31 Days of Arkansas Rep: 1989’s NOISES OFF

Michael Frayn’s three act satirical farce NOISES OFF pokes fun at the theatrical world.  This Tony nominated play within a play about the production of a British farce NOTHING ON took to the Arkansas Rep stage in June 1989.

Directed by Terry Sneed, the cast featured James Harbour as Nothing On’s director, and Theresa Quick as the leading lady.  Others in the cast were Vivian Morrison, Don Bolinger, Peter Bradshaw, Alan Hanson, Jane McNeill, Carolyn Pugh and Jon Meyer.

The first and third acts take place on the set of Nothing On in a house that was once a 16th century posset mill. The second act shows the backstage happenings during a performance.  The set (which rotated between acts) was designed by Nels Anderson.

The production ran from June 8 to 24, 1989.

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31 Days of Arkansas Rep: THE MYSTERY OF EDWIN DROOD opens new theatre in 1988

While audience members were tasked with solving THE MYSTERY OF EDWIN DROOD at Arkansas Rep in October 1988, they also had the chance to explore the new home for the Rep. This Tony winning musical marked the opening of the new Main Street location after twelve years in the converted church adjacent to MacArthur Park.

The move to Main Street had been in the works for over three years. It was announced around the same time The Mystery of Edwin Drood was being rehearsed for its original Off Broadway production. In the interim, this musical whodunnit written and composed by Rupert Holmes had transferred to Broadway and won the 1986 Tony Award for Best Musical.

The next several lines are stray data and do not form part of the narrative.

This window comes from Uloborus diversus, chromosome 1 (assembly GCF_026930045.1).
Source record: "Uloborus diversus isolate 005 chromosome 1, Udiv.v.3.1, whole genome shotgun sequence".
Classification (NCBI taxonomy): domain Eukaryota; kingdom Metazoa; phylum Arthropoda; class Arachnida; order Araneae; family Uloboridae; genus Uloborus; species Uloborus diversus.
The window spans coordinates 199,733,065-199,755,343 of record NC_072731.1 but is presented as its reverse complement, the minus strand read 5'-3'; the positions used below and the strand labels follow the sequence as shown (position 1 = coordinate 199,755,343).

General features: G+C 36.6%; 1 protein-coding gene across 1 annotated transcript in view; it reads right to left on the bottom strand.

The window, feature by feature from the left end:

Terry Sneed and Theresa Quick led the cast, which was directed by Cliff Fannin Baker. Others in the cast of 29 included Art Arney, Don Bolinger, Richard Glover, Julianne Griffin, Vivian Morrison, and Debbie Weber.

Sharon Douglas was the pianist and music director. Others on the creative team included Keith Belli (set), Kathy Gray (lighting), and Mark Hughes (costumes).

Audience members actually had three mysteries to solve each night: who killed Drood, who was disguising themself as Dick Datchery, and which lovers would be united at the end.  This meant the actors had to learn a variety of options and endings, and be prepared to perform them at a moment’s notice.

31 Days of Arkansas Rep: The 1986 production of THE FOREIGNER

Blasny Blasny.  Larry Shue’s 1984 farce THE FOREIGNER made its first of four appearances on the Arkansas Rep stage in January 1986.

Directed by Cliff Fannin Baker, it featured Terry Sneed as the title character, a mild-mannered man who pretends to be a non-English speaking foreigner to avoid interactions with locals at a small-town hunting resort.

Others in the cast were Steve Wilkerson, Mark Johnson, Ron Aulgur, Scott Edmonds, Natalie Canderday and Jean Lind.

The production ran from January 16 through February 9 of 1986. It was so popular that it sold out its run. Standing room only ticket holders filled all available spaces.  Gov. Bill Clinton called for tickets and could not be accommodated.

It has subsequently been mounted at the Rep three times more: during the 1987/88, 1995/96 and 2008/09 seasons. It is the only play to have been staged that many times in the Rep’s history.